A Basic Guide to Home Security Lighting — Types and Strategies to Keep Your Home Safe

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Security lighting runs the gamut from timed lights to bright floodlights that cover a large area to motion-detecting lights that turn on when someone approaches the home. In many cases, a home's security lighting setup is a combination of several types of lights as well as ambient lighting that helps ensure the perimeter of the structure has at least a little illumination at all times after dark to deter would-be burglars.

Motion Detection Basics

Motion sensor lights only turn on when their sensors detect movement nearby. In floodlight form, a motion-sensing light washes a large area in bright light when movement occurs in the detection range of the sensor. The driveway and garage areas are excellent places to install motion detector outdoor security lights, as they'll help deter anyone from wandering through those portions of your property after dark. For example, if the garage is behind the home, the motion-detecting light mounts on the home's soffit or a similar area, with the sensor positioned to detect motion in the backyard portion of the driveway or near the garage entrance.

Motion-sensing lights help save on the electric bill since they only turn on with detected nearby motion. This feature also comes in handy in an area between where you park the car at night and the walkway leading to your home, as your path is lit when you return from a trip to the store after dark.

Solar motion-detecting lights are an even simpler option. They're inexpensive and can be installed virtually anywhere, such as on the front porch, with no electrical experience required. They're also great when letting the dog roam the backyard after dark. Solar motion-sensing lights generally don't produce the same amount of light as their hardwired floodlight counterparts and don't illuminate as large of an area, although solar technology improves virtually every year.

The downside to motion-detecting lights is that virtually any moderate amount of movement could trigger many types of motion sensors. Placing the light near a flag or a tree could trigger the sensor as the flag or tree branches move with a breeze. Nocturnal animals exploring your yard may also trigger the lights. On the bright side, the lights turn off after a few minutes or after an amount of time you've selected once motion is no longer detected. Adjusting the sensor so it picks up the right area is a trial-and-error process, so ask a friend to serve as the motion source if adjusting the sensor requires standing on a ladder.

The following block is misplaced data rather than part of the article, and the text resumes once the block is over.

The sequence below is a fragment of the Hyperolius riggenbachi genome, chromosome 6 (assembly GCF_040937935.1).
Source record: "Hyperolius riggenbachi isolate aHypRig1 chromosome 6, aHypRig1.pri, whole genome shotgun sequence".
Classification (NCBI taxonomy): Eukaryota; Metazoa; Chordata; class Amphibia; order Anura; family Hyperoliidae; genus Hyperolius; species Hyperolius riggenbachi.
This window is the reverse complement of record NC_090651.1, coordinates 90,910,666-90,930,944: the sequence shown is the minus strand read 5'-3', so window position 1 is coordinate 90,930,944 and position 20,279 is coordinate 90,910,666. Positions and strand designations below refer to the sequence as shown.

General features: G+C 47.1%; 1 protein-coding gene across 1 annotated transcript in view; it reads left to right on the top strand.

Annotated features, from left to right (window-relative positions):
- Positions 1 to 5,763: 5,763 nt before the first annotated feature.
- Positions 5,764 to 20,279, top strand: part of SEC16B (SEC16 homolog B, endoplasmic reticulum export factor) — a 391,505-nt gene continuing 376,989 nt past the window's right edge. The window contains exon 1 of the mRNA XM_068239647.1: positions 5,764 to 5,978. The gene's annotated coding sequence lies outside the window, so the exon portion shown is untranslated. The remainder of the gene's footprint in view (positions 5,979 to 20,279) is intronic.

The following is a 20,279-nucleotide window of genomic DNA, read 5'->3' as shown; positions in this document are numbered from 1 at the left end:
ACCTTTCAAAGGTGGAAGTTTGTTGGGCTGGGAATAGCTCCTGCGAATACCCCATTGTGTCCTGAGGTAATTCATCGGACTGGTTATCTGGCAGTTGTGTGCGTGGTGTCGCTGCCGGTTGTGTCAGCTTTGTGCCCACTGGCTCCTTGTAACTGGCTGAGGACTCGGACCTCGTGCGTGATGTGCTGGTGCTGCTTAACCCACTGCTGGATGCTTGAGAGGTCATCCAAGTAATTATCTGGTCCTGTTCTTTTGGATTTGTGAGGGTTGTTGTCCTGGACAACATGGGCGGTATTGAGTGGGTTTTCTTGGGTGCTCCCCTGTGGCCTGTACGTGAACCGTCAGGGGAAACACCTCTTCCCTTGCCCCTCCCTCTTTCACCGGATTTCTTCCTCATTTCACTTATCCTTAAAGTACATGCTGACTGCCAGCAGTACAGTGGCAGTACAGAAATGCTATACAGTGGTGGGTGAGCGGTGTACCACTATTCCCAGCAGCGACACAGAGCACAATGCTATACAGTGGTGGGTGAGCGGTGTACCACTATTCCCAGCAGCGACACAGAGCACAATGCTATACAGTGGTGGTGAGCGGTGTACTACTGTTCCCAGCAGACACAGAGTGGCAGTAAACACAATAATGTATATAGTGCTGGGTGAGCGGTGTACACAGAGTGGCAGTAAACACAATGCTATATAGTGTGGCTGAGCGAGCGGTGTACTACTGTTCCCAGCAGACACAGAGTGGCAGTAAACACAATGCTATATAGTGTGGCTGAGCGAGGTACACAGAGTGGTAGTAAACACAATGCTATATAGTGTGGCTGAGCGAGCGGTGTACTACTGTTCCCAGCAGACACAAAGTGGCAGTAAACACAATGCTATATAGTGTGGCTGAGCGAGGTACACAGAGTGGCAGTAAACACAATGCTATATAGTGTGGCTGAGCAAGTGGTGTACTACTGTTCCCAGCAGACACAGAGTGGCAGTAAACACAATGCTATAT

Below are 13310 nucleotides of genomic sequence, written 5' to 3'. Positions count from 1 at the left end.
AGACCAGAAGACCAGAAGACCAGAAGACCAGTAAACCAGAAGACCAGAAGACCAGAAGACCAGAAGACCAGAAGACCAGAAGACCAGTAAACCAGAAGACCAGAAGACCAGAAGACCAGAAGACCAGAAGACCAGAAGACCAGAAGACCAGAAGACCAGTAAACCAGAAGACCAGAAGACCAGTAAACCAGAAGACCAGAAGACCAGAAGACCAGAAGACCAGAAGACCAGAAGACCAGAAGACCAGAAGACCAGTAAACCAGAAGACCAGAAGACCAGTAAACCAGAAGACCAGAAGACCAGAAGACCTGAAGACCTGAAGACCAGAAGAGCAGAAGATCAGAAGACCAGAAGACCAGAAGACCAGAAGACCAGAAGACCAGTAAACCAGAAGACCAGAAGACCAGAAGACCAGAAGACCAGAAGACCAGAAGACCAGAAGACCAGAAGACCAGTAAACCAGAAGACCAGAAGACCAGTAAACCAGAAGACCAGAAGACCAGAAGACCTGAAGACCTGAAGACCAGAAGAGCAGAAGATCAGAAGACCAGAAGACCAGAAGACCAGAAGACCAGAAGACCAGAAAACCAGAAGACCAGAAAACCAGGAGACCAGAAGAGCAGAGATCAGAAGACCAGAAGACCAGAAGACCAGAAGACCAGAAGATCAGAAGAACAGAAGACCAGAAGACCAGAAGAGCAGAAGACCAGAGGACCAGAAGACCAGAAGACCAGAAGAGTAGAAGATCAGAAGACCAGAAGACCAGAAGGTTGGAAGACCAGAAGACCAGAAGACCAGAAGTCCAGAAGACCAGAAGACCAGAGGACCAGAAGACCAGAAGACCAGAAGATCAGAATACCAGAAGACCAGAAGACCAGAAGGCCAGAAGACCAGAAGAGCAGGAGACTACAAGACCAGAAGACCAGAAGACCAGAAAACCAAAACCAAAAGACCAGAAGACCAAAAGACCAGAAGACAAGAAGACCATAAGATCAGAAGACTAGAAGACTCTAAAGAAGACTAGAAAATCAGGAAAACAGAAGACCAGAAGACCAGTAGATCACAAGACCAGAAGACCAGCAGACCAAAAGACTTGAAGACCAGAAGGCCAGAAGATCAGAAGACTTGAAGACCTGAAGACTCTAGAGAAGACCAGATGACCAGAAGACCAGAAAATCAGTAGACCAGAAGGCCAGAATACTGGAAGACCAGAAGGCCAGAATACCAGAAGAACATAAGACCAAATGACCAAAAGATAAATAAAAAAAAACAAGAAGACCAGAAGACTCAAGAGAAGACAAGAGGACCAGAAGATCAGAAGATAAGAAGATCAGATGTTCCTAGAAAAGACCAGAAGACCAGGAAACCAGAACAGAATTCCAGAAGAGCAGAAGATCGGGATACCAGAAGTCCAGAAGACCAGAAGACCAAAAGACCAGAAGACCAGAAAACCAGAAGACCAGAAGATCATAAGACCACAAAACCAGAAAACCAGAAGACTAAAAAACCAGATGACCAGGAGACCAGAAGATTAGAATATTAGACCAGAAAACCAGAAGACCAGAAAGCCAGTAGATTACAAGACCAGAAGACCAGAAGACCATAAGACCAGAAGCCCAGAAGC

Timed Lighting Basics

When it comes to outdoor security lighting, virtually any exterior light source that works on a timer could be a form of security lighting. The most effective timed light offers enough illumination that you can see anyone roaming through the lit area. Placing timed lights above the garage doors and above all entry doors, including on the sides or back of the home, is a great choice. These can be set to turn on from dusk to dawn or later at night when you normally go to bed. They can be left on all night or be programmed to turn off when you wake up in the morning. Ambient lighting pointing up from the ground toward all ground-floor windows can also be set to work on a timer, keeping the windows slightly illuminated all night long.